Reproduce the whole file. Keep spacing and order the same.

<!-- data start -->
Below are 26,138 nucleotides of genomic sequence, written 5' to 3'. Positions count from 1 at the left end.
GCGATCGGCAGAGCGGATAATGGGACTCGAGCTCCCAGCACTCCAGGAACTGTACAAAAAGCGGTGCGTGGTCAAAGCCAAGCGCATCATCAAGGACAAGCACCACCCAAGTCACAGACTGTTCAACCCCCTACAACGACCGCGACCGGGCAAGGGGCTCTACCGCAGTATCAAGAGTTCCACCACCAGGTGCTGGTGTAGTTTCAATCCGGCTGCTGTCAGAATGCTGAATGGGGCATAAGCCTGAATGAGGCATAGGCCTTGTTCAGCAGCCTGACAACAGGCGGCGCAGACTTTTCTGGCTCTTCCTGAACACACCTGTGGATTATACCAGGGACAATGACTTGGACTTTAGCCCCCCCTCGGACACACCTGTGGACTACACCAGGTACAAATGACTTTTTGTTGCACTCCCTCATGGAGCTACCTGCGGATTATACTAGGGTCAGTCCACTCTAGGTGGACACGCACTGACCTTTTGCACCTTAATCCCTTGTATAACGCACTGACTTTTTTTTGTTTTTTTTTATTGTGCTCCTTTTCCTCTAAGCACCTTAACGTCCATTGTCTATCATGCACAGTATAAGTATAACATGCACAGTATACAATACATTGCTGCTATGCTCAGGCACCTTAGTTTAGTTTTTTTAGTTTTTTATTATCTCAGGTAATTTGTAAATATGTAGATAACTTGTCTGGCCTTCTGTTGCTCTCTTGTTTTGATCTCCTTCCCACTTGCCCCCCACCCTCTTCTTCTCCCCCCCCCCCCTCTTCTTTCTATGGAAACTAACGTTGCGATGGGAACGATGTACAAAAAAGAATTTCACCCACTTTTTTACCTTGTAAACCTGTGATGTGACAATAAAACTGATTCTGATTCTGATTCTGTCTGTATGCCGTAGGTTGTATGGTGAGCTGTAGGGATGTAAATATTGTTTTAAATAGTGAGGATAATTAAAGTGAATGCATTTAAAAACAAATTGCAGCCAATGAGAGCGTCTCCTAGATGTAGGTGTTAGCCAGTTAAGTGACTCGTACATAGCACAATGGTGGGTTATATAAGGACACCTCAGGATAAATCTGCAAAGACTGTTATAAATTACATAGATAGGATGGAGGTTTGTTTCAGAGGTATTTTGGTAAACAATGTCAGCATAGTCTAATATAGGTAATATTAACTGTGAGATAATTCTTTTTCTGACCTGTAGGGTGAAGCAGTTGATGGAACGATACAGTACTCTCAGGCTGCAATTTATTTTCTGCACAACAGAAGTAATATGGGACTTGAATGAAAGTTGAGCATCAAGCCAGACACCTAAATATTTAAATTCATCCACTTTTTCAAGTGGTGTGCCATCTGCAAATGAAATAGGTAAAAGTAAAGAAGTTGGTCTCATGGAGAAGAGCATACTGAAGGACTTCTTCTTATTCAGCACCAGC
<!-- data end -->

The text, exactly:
Below are 26,138 nucleotides of genomic sequence, written 5' to 3'. Positions count from 1 at the left end.
GCGATCGGCAGAGCGGATAATGGGACTCGAGCTCCCAGCACTCCAGGAACTGTACAAAAAGCGGTGCGTGGTCAAAGCCAAGCGCATCATCAAGGACAAGCACCACCCAAGTCACAGACTGTTCAACCCCCTACAACGACCGCGACCGGGCAAGGGGCTCTACCGCAGTATCAAGAGTTCCACCACCAGGTGCTGGTGTAGTTTCAATCCGGCTGCTGTCAGAATGCTGAATGGGGCATAAGCCTGAATGAGGCATAGGCCTTGTTCAGCAGCCTGACAACAGGCGGCGCAGACTTTTCTGGCTCTTCCTGAACACACCTGTGGATTATACCAGGGACAATGACTTGGACTTTAGCCCCCCCTCGGACACACCTGTGGACTACACCAGGTACAAATGACTTTTTGTTGCACTCCCTCATGGAGCTACCTGCGGATTATACTAGGGTCAGTCCACTCTAGGTGGACACGCACTGACCTTTTGCACCTTAATCCCTTGTATAACGCACTGACTTTTTTTTGTTTTTTTTTATTGTGCTCCTTTTCCTCTAAGCACCTTAACGTCCATTGTCTATCATGCACAGTATAAGTATAACATGCACAGTATACAATACATTGCTGCTATGCTCAGGCACCTTAGTTTAGTTTTTTTAGTTTTTTATTATCTCAGGTAATTTGTAAATATGTAGATAACTTGTCTGGCCTTCTGTTGCTCTCTTGTTTTGATCTCCTTCCCACTTGCCCCCCACCCTCTTCTTCTCCCCCCCCCCCCTCTTCTTTCTATGGAAACTAACGTTGCGATGGGAACGATGTACAAAAAAGAATTTCACCCACTTTTTTACCTTGTAAACCTGTGATGTGACAATAAAACTGATTCTGATTCTGATTCTGTCTGTATGCCGTAGGTTGTATGGTGAGCTGTAGGGATGTAAATATTGTTTTAAATAGTGAGGATAATTAAAGTGAATGCATTTAAAAACAAATTGCAGCCAATGAGAGCGTCTCCTAGATGTAGGTGTTAGCCAGTTAAGTGACTCGTACATAGCACAATGGTGGGTTATATAAGGACACCTCAGGATAAATCTGCAAAGACTGTTATAAATTACATAGATAGGATGGAGGTTTGTTTCAGAGGTATTTTGGTAAACAATGTCAGCATAGTCTAATATAGGTAATATTAACTGTGAGATAATTCTTTTTCTGACCTGTAGGGTGAAGCAGTTGATGGAACGATACAGTACTCTCAGGCTGCAATTTATTTTCTGCACAACAGAAGTAATATGGGACTTGAATGAAAGTTGAGCATCAAGCCAGACACCTAAATATTTAAATTCATCCACTTTTTCAAGTGGTGTGCCATCTGCAAATGAAATAGGTAAAAGTAAAGAAGTTGGTCTCATGGAGAAGAGCATACTGAAGGACTTCTTCTTATTCAGCACCAGC